On August 22, 2012, the Appellate Court of Illinois, First District, issued its decision in Marriott Int'l Inc. v. Hamer, interpreting the meaning of the phrase "all taxes due" as used in Illinois' 2003 Tax Delinquency Amnesty Act. The Court reversed its position recently taken in Metropolitan Life Insurance Co. v. Hamer, 966 N.E.2d 1052 (Ill. App. Ct. 2012), now holding that the taxpayer was subject to a 200 percent interest penalty for its failure to pay additional tax liabilities unknown to the taxpayer at the time of the amnesty period, which ran from October 1, 2003, to November 15, 2003.
The Appellate Court explained that the "entire tax liability" was due on the date fixed for filing 2000 and 2001 income tax returns, regardless of the taxpayer's knowledge or the Illinois Department of Revenue's issuance of a formal assessment or demand. And because the 2000 and 2001 tax years were within the scope of the Amnesty Act, which covers taxable periods from June 30, 1983, through July 1, 2002, the taxpayer was subject to a 200 percent interest penalty for its failure to comply with the Amnesty Act and pay all taxes due. The Court relied upon the language of the Illinois Income Tax Act and federal cases interpreting similar language in the Internal Revenue Code in reaching its conclusion.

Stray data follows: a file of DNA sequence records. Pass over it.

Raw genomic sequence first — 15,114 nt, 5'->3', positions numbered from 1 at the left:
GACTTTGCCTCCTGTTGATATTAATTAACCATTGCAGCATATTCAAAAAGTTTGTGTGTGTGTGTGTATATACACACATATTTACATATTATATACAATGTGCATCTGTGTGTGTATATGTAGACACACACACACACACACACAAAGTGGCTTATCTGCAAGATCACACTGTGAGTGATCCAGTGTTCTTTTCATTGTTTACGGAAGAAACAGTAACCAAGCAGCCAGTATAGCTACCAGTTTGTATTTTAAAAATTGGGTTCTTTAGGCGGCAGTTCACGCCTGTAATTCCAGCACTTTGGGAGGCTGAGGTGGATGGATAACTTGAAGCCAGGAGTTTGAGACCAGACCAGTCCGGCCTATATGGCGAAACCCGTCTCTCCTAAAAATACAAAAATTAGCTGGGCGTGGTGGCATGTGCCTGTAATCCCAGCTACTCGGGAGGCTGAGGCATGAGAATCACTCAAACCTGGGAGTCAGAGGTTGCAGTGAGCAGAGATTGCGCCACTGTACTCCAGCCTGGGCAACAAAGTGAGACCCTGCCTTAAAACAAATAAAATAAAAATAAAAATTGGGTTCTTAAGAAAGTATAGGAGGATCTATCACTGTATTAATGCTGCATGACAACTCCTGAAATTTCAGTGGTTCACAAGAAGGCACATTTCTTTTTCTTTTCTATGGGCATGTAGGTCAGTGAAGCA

If you have any questions on this legal update, contact the author or another member of our tax advocacy group. Further information about amnesty programs in other states, including Kentucky, Ohio and Texas, is available here.